by Teresa Jennings
What started as a round with movement evolved into a round whose movement happens to also be the "wave." Which means that as your singers break into a round, if they do the movements accordingly, they are also doing a flowing wave that moves from group to group like, well, a wave. If you have the room, put your students in a circle so that the wave moves around it. Fun, huh?
On the music, we show that the song is sung in unison first. This helps to get everyone ready for the round that follows the second and third times. (The entrances of the parts for the round are indicated on the music as numbers in a circle.) If you want to just make it a round right from the first time at measure 5, you sure can. We're betting that because it's so short, your students will want to do it over, at least once, probably many times! (Sorry...)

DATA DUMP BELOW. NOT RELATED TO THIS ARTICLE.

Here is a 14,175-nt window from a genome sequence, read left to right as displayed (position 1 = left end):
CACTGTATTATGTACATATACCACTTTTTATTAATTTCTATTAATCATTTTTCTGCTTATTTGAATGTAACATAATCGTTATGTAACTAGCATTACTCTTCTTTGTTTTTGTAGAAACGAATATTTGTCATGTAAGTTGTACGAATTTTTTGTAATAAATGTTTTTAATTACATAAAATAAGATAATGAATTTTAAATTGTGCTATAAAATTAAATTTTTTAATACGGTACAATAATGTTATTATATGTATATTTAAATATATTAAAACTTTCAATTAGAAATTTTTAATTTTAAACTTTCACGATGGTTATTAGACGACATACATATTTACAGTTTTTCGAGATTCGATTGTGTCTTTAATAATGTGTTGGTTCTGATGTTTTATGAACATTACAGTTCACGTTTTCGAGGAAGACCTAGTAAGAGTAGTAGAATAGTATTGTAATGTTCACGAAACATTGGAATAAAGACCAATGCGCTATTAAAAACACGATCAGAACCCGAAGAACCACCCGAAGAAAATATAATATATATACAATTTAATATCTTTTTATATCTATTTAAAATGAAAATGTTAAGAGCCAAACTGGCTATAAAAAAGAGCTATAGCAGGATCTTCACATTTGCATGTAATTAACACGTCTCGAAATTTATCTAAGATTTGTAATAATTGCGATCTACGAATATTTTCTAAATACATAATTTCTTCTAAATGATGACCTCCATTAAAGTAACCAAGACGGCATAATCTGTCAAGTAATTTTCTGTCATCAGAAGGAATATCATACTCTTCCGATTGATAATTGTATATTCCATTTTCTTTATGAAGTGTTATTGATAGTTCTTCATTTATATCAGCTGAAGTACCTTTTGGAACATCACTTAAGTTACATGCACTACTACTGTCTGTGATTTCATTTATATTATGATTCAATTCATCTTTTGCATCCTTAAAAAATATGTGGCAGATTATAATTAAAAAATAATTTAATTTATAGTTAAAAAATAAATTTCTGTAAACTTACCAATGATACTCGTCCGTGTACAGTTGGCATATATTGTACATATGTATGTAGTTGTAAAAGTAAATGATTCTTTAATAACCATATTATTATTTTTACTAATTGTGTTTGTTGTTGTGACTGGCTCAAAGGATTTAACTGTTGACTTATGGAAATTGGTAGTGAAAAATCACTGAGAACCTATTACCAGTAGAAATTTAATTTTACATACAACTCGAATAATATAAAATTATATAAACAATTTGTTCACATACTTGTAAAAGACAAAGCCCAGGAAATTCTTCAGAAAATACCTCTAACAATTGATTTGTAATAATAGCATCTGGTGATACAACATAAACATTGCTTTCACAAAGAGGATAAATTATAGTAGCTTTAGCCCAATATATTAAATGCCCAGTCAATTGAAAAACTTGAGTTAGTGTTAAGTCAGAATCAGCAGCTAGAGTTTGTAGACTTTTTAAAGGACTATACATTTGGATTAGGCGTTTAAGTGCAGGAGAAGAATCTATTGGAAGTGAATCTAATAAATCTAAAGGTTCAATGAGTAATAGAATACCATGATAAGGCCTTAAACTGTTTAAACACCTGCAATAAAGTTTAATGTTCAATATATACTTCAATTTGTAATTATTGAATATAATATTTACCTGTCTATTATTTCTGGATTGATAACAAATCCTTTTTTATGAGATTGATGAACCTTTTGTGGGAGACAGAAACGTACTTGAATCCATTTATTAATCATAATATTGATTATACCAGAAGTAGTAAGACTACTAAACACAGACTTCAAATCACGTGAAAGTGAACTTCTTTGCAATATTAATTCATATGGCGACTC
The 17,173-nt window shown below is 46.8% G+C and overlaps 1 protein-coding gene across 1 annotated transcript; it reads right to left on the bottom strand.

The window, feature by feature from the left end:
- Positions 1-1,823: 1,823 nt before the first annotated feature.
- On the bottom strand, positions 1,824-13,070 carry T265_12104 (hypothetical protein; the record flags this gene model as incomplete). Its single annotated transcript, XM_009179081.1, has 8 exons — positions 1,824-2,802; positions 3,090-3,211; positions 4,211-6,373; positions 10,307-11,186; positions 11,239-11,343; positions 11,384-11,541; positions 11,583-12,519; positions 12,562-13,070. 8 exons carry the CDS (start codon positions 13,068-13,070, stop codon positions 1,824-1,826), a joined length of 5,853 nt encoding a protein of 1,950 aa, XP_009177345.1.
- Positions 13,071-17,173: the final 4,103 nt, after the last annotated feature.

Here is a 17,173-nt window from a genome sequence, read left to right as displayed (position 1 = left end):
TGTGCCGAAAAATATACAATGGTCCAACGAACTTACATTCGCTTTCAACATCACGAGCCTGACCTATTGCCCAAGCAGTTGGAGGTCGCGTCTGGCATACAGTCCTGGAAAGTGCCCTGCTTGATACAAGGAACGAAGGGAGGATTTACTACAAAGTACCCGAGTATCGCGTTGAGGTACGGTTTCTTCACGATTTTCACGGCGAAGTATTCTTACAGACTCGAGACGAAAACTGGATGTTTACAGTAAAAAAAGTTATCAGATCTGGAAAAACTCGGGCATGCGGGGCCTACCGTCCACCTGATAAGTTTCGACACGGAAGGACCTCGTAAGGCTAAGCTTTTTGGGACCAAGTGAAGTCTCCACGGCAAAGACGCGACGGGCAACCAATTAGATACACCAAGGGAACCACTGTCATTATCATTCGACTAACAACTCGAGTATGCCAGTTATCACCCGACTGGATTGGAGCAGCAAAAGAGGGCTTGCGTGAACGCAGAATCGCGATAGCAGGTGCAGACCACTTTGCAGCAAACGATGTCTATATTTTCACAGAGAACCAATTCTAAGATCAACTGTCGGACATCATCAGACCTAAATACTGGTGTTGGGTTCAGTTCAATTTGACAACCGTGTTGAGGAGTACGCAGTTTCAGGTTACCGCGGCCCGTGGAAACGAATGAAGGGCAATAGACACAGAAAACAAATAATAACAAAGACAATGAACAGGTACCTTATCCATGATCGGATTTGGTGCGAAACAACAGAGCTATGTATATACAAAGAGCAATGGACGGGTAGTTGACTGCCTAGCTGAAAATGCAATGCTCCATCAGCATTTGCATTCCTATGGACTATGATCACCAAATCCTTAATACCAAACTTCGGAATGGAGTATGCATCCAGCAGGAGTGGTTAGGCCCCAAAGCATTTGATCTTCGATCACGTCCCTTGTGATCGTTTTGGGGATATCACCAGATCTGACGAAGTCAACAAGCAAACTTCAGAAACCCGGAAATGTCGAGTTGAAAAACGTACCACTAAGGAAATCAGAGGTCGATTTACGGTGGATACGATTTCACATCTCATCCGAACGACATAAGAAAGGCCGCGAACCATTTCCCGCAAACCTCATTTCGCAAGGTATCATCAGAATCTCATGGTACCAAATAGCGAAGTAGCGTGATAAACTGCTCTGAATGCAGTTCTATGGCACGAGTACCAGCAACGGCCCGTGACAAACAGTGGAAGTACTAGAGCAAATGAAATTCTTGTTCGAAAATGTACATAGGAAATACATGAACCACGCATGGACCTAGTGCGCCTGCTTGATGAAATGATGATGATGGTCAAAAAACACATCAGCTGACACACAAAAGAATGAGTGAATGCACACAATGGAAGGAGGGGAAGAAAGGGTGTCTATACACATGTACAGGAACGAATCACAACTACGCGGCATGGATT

Just to give it a unique personality, we decided to make it a classical style piece - a waltz, to be exact. So on the recording, you'll hear strings, horns, trombones, and woodwinds being all classical and stuff. Put it together with the round and the movement, and you'll immediately understand why we called it "Classical Wave."
Text is taken from Music K-8 magazine.